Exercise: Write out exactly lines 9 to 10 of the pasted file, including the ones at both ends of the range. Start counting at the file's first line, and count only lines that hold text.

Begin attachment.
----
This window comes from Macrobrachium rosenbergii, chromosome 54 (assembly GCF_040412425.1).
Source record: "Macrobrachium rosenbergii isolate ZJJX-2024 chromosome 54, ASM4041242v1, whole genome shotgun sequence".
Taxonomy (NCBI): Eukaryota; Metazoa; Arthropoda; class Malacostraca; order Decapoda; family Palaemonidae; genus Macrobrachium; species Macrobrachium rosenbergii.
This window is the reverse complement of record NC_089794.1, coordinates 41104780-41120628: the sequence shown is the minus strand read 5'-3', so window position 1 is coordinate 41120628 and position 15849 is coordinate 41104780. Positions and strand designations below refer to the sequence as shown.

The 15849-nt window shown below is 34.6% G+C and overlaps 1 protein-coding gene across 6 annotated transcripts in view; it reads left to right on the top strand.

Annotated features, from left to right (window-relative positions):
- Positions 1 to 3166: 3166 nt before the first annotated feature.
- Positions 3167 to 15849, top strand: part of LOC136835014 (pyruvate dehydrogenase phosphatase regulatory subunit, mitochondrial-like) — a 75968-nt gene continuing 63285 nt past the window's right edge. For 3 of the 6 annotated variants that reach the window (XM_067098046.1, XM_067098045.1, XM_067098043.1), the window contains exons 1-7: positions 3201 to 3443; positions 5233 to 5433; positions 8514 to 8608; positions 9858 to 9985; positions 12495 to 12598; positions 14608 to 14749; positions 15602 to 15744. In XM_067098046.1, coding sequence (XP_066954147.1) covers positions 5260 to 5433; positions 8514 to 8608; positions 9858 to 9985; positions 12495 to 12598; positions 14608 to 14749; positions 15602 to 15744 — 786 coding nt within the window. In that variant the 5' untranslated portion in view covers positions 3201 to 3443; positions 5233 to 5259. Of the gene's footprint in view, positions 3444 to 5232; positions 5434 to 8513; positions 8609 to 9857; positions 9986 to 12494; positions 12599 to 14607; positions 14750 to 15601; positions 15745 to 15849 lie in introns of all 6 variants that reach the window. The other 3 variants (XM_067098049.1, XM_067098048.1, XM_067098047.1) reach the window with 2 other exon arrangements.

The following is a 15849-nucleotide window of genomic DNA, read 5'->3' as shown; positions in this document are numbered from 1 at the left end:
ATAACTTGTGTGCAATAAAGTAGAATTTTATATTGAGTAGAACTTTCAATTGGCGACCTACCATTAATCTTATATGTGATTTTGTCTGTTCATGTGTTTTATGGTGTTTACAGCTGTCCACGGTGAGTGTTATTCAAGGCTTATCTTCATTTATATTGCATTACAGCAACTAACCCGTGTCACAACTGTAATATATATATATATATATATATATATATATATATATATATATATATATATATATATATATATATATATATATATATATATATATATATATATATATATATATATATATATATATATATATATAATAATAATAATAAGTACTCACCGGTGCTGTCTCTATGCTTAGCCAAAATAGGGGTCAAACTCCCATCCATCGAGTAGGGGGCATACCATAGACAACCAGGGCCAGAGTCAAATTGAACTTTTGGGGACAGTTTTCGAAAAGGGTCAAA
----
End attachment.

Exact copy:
The following is a 15849-nucleotide window of genomic DNA, read 5'->3' as shown; positions in this document are numbered from 1 at the left end:
ATAACTTGTGTGCAATAAAGTAGAATTTTATATTGAGTAGAACTTTCAATTGGCGACCTACCATTAATCTTATATGTGATTTTGTCTGTTCATGTGTTTTATGGTGTTTACAGCTGTCCACGGTGAGTGTTATTCAAGGCTTATCTTCATTTATATTGCATTACAGCAACTAACCCGTGTCACAACTGTAATATATATATATATATATATATATATATATATATATATATATATATATATATATATATATATATATATATATATATATATATATATATATATATATATATATATATATATATATATATATATAATAATAATAATAAGTACTCACCGGTGCTGTCTCTATGCTTAGCCAAAATAGGGGTCAAACTCCCATCCATCGAGTAGGGGGCATACCATAGACAACCAGGGCCAGAGTCAAATTGAACTTTTGGGGACAGTTTTCGAAAAGGGTCAAA